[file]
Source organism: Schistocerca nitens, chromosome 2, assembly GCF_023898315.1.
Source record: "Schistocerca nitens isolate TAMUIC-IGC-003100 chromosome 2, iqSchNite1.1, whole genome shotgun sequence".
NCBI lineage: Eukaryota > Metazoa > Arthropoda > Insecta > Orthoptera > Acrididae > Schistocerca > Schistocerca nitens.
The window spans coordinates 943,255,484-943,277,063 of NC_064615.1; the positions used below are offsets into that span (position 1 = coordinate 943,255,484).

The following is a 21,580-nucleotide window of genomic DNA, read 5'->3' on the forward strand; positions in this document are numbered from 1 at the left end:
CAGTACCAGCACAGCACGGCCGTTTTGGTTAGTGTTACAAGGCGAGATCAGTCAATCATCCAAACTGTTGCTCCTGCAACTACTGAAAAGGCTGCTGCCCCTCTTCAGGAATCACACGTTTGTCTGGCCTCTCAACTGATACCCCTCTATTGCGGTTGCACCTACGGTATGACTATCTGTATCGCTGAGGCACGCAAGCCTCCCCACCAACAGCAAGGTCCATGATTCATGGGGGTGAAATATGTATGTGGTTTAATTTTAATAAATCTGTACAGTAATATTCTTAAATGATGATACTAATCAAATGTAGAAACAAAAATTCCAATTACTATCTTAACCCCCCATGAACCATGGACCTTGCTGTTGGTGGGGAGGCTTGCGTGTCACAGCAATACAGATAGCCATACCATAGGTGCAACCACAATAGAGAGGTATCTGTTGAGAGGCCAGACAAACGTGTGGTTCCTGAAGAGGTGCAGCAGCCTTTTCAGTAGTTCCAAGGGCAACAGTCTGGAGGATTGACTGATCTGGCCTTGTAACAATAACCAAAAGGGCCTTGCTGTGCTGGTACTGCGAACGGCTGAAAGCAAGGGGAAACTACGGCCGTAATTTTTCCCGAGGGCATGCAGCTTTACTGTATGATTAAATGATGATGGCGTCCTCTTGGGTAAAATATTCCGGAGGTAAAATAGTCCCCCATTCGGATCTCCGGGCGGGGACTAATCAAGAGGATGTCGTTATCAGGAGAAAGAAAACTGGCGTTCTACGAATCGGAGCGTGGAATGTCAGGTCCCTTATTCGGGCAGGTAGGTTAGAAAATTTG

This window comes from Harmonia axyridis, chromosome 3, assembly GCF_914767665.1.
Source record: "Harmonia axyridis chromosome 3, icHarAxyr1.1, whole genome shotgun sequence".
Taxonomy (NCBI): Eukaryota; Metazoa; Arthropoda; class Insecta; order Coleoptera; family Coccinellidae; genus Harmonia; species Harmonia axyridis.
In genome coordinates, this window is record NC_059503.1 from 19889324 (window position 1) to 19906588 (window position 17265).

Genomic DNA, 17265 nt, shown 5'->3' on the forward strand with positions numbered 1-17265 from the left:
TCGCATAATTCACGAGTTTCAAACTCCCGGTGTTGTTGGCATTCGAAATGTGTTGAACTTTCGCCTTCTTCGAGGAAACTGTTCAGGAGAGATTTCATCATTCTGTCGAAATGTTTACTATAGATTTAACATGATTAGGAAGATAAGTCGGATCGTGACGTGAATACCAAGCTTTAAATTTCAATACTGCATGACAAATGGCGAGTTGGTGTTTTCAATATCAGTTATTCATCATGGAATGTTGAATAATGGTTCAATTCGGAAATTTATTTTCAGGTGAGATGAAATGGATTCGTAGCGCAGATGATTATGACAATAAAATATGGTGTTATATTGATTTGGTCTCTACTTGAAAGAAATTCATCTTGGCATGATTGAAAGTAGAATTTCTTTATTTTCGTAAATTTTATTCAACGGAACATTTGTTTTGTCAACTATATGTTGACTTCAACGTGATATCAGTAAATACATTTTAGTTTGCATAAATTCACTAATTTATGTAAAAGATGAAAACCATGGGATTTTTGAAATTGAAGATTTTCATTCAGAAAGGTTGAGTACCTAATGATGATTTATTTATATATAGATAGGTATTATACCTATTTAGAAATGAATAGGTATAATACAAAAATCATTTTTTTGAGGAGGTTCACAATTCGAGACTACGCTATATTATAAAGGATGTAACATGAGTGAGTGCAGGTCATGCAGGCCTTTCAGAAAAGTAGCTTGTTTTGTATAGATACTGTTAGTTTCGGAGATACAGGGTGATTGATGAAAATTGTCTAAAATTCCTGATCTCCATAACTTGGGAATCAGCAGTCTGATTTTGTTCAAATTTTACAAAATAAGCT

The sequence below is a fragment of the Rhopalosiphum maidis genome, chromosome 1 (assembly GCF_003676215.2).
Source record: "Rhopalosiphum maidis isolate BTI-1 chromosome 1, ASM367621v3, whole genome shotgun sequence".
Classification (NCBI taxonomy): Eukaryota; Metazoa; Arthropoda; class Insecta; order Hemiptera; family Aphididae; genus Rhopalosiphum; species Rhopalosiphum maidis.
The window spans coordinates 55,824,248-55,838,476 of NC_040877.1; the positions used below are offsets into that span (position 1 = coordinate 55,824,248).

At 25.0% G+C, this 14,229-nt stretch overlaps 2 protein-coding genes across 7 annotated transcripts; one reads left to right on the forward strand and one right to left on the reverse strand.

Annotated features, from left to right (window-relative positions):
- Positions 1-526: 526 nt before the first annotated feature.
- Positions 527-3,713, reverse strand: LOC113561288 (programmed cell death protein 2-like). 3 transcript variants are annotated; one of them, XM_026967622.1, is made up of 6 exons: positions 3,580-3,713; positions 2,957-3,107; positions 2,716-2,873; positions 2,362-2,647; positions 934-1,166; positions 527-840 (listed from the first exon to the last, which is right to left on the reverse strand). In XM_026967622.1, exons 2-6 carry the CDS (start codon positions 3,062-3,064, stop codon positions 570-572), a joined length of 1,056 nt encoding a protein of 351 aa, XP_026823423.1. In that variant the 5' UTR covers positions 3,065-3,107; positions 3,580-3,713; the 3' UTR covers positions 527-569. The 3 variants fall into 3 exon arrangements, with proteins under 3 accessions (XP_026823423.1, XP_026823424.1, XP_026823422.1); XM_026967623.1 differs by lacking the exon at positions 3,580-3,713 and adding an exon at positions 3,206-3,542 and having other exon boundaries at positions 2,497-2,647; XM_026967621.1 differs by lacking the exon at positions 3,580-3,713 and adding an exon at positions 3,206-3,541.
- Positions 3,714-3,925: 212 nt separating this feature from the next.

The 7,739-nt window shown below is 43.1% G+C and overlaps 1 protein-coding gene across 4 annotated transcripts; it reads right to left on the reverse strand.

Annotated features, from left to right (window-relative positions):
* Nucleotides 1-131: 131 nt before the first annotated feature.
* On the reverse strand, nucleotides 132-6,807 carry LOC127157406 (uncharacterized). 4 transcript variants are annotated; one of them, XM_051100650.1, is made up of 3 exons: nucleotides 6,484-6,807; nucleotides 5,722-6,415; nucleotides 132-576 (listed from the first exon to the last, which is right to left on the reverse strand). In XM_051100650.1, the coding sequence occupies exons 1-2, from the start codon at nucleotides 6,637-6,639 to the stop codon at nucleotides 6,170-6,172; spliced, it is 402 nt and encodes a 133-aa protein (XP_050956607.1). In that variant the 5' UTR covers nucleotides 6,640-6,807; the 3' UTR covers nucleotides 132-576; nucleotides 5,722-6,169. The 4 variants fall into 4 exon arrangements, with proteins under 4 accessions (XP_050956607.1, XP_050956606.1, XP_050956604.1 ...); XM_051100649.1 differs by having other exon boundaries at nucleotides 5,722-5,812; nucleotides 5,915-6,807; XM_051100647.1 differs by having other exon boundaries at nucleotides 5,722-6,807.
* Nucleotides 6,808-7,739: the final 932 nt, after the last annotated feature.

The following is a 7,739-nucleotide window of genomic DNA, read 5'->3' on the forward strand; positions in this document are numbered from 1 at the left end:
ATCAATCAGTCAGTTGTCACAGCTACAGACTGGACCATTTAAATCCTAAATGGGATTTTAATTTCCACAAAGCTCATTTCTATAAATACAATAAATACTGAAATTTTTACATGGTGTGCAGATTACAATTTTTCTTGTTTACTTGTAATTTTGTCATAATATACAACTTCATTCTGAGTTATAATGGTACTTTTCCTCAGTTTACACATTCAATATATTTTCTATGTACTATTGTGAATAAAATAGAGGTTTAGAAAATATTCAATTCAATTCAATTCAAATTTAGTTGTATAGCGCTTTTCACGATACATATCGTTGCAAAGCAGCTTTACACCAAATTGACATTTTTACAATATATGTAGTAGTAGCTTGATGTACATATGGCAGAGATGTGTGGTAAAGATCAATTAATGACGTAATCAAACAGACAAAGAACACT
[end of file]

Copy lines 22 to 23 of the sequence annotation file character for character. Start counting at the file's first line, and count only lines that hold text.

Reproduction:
The 7,739-nt window shown below is 43.1% G+C and overlaps 1 protein-coding gene across 4 annotated transcripts; it reads right to left on the reverse strand.

Annotated features, from left to right (window-relative positions):